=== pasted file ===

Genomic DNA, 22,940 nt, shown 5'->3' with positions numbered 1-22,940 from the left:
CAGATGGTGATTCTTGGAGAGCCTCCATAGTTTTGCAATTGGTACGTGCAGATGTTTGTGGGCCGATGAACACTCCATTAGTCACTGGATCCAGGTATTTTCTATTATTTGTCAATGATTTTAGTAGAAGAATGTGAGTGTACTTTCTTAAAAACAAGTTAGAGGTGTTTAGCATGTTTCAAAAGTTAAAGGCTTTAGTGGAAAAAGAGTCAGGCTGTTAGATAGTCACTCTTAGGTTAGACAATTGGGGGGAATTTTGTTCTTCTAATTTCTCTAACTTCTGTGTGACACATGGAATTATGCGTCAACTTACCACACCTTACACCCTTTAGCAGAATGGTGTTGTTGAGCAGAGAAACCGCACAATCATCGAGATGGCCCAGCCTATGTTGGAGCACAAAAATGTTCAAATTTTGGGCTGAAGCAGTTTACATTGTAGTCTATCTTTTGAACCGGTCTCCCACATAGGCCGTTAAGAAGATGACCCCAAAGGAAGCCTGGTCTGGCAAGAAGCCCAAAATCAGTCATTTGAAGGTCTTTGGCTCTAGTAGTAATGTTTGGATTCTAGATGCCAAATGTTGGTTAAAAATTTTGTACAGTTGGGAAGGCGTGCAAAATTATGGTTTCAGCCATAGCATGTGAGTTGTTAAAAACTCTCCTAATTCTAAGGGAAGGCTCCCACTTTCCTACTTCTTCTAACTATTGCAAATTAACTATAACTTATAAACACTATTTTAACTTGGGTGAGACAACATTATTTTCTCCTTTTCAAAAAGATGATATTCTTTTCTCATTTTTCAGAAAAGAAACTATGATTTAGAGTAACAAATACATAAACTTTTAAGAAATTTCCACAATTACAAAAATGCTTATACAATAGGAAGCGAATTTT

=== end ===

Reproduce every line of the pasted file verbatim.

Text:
Genomic DNA, 22,940 nt, shown 5'->3' with positions numbered 1-22,940 from the left:
CAGATGGTGATTCTTGGAGAGCCTCCATAGTTTTGCAATTGGTACGTGCAGATGTTTGTGGGCCGATGAACACTCCATTAGTCACTGGATCCAGGTATTTTCTATTATTTGTCAATGATTTTAGTAGAAGAATGTGAGTGTACTTTCTTAAAAACAAGTTAGAGGTGTTTAGCATGTTTCAAAAGTTAAAGGCTTTAGTGGAAAAAGAGTCAGGCTGTTAGATAGTCACTCTTAGGTTAGACAATTGGGGGGAATTTTGTTCTTCTAATTTCTCTAACTTCTGTGTGACACATGGAATTATGCGTCAACTTACCACACCTTACACCCTTTAGCAGAATGGTGTTGTTGAGCAGAGAAACCGCACAATCATCGAGATGGCCCAGCCTATGTTGGAGCACAAAAATGTTCAAATTTTGGGCTGAAGCAGTTTACATTGTAGTCTATCTTTTGAACCGGTCTCCCACATAGGCCGTTAAGAAGATGACCCCAAAGGAAGCCTGGTCTGGCAAGAAGCCCAAAATCAGTCATTTGAAGGTCTTTGGCTCTAGTAGTAATGTTTGGATTCTAGATGCCAAATGTTGGTTAAAAATTTTGTACAGTTGGGAAGGCGTGCAAAATTATGGTTTCAGCCATAGCATGTGAGTTGTTAAAAACTCTCCTAATTCTAAGGGAAGGCTCCCACTTTCCTACTTCTTCTAACTATTGCAAATTAACTATAACTTATAAACACTATTTTAACTTGGGTGAGACAACATTATTTTCTCCTTTTCAAAAAGATGATATTCTTTTCTCATTTTTCAGAAAAGAAACTATGATTTAGAGTAACAAATACATAAACTTTTAAGAAATTTCCACAATTACAAAAATGCTTATACAATAGGAAGCGAATTTT